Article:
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I have a badly coded infinite looping program that I want to run on the command line - but not forever. I want to use ulimit so if it loops forever, it gets cut off.

I'm trying:

$> bash -c "ulimit -t 1; java myinfloopprogram"

but it's like nothing is happening. What's going on, is my commandline command wrong? myinfloopprogram runs just fine.

I'm running a terminal and the version is Ubuntu 9.10 .

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Unbuntu? Is that the anti-Ubuntu? :) –  Andrew H Jan 25 '10 at 22:17
    
It's not, like, sitting there for a second and then dying is it? Cause I think I might know what the problem is in that case ;-) –  Matt Simmons Jan 25 '10 at 22:47

3 Answers 3

up vote 6 down vote accepted

Is the looping program actually using CPU?

-t is for CPU time, not wall clock time, so if your program is not actually using any CPU time it won't be killed.

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This is EXACTLY what it was, about two minutes of running = 1 second of CPU time for this program. Thanks! –  rlb.usa Jan 25 '10 at 23:28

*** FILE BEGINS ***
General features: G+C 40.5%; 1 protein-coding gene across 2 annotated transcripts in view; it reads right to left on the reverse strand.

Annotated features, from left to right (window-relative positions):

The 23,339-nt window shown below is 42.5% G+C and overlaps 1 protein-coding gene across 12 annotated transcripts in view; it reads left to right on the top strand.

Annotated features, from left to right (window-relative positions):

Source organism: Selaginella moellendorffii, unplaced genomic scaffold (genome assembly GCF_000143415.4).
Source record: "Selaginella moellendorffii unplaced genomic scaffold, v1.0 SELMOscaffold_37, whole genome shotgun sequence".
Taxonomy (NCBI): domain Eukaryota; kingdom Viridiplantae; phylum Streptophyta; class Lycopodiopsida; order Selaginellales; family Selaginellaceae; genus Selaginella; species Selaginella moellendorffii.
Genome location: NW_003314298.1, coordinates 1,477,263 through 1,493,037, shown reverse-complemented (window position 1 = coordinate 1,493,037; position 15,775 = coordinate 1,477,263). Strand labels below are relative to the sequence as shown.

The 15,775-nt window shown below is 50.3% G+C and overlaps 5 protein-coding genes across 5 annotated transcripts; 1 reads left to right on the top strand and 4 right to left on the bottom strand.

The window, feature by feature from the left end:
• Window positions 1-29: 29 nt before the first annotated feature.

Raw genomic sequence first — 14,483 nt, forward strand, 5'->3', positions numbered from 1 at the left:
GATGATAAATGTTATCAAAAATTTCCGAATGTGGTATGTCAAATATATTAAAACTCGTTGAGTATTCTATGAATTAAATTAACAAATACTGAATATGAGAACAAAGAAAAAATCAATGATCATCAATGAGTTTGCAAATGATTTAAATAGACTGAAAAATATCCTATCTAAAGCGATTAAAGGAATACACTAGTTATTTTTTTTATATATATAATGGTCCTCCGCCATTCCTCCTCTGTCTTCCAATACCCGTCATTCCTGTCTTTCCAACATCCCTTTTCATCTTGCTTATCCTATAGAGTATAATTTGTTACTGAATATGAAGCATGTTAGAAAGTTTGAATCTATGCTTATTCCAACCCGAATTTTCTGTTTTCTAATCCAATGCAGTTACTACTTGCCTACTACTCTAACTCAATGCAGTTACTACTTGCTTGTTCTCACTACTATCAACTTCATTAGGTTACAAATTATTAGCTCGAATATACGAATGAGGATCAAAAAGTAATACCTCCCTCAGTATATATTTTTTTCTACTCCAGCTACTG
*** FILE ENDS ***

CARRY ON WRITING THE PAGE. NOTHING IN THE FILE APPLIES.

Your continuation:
Maybe try something like this instead:

java myinfloopprogram &
pid=$!
for i in $(seq 1 60); do
    kill -0 $pid >/dev/null || break
    sleep 1
done
kill -0 $pid >/dev/null || kill -TERM $pid
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ulimit is probably not what you need. You need some sort of bash timeout feature. There's nothing built into bash, but there are a few scripts floating around to do this. eg http://stackoverflow.com/questions/687948/timeout-a-command-in-bash-without-unnecessary-delay

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